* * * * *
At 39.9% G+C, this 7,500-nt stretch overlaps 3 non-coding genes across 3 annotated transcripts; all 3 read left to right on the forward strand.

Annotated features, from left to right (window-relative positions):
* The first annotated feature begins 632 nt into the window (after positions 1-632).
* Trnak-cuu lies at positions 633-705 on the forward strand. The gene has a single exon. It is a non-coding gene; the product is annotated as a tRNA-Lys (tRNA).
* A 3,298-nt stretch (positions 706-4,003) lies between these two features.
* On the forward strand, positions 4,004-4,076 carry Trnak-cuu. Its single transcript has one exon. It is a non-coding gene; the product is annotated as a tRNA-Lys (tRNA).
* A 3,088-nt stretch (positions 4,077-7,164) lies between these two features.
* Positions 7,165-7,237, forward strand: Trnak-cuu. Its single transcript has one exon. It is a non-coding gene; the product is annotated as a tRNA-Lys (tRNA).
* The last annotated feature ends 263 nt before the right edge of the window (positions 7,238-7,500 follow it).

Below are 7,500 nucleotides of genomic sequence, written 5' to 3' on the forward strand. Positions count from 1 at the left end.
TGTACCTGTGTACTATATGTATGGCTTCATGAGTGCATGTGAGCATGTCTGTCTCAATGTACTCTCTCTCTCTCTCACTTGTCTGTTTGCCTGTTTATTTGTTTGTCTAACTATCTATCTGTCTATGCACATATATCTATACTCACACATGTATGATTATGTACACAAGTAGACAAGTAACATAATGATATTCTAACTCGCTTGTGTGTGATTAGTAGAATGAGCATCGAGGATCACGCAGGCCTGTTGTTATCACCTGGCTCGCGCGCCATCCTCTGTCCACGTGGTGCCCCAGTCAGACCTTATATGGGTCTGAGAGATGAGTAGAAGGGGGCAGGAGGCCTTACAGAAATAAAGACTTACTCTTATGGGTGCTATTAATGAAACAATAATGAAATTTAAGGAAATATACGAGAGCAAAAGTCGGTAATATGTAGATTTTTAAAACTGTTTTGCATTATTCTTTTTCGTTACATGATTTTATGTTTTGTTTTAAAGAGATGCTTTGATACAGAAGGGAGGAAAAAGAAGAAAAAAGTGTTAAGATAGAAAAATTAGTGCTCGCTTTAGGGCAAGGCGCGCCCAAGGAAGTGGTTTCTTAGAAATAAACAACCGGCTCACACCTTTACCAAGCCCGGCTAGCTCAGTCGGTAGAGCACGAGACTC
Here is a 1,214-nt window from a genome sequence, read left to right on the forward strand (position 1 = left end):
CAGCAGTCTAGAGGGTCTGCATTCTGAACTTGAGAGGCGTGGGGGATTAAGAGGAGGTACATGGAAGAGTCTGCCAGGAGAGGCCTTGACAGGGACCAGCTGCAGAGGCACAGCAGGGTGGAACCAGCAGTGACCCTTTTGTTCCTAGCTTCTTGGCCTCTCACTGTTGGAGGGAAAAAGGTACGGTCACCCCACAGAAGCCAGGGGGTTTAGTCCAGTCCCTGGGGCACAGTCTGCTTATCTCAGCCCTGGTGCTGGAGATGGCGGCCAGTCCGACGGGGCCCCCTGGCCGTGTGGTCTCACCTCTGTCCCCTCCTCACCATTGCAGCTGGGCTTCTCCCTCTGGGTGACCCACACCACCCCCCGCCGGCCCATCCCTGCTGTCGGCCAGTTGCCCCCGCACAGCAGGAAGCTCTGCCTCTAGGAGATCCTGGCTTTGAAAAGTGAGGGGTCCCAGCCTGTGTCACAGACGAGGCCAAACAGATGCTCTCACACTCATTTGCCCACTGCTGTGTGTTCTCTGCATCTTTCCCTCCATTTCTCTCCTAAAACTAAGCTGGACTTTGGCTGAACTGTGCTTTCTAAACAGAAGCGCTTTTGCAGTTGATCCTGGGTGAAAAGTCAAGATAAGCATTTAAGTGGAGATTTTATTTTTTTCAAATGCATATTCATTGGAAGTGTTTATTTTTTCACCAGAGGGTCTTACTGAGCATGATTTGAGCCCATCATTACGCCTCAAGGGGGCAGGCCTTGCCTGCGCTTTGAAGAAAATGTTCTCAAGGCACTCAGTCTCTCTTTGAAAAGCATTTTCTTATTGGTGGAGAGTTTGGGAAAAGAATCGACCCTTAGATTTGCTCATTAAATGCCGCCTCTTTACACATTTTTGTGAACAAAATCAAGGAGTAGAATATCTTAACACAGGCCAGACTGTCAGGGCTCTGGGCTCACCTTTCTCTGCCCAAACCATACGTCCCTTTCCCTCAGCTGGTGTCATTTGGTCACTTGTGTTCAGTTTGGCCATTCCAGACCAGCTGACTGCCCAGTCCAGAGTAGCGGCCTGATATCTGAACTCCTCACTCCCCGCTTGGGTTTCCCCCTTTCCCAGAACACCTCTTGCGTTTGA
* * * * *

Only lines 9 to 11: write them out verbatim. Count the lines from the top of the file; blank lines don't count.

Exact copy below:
* The last annotated feature ends 263 nt before the right edge of the window (positions 7,238-7,500 follow it).

Below are 7,500 nucleotides of genomic sequence, written 5' to 3' on the forward strand. Positions count from 1 at the left end.
TGTACCTGTGTACTATATGTATGGCTTCATGAGTGCATGTGAGCATGTCTGTCTCAATGTACTCTCTCTCTCTCTCACTTGTCTGTTTGCCTGTTTATTTGTTTGTCTAACTATCTATCTGTCTATGCACATATATCTATACTCACACATGTATGATTATGTACACAAGTAGACAAGTAACATAATGATATTCTAACTCGCTTGTGTGTGATTAGTAGAATGAGCATCGAGGATCACGCAGGCCTGTTGTTATCACCTGGCTCGCGCGCCATCCTCTGTCCACGTGGTGCCCCAGTCAGACCTTATATGGGTCTGAGAGATGAGTAGAAGGGGGCAGGAGGCCTTACAGAAATAAAGACTTACTCTTATGGGTGCTATTAATGAAACAATAATGAAATTTAAGGAAATATACGAGAGCAAAAGTCGGTAATATGTAGATTTTTAAAACTGTTTTGCATTATTCTTTTTCGTTACATGATTTTATGTTTTGTTTTAAAGAGATGCTTTGATACAGAAGGGAGGAAAAAGAAGAAAAAAGTGTTAAGATAGAAAAATTAGTGCTCGCTTTAGGGCAAGGCGCGCCCAAGGAAGTGGTTTCTTAGAAATAAACAACCGGCTCACACCTTTACCAAGCCCGGCTAGCTCAGTCGGTAGAGCACGAGACTC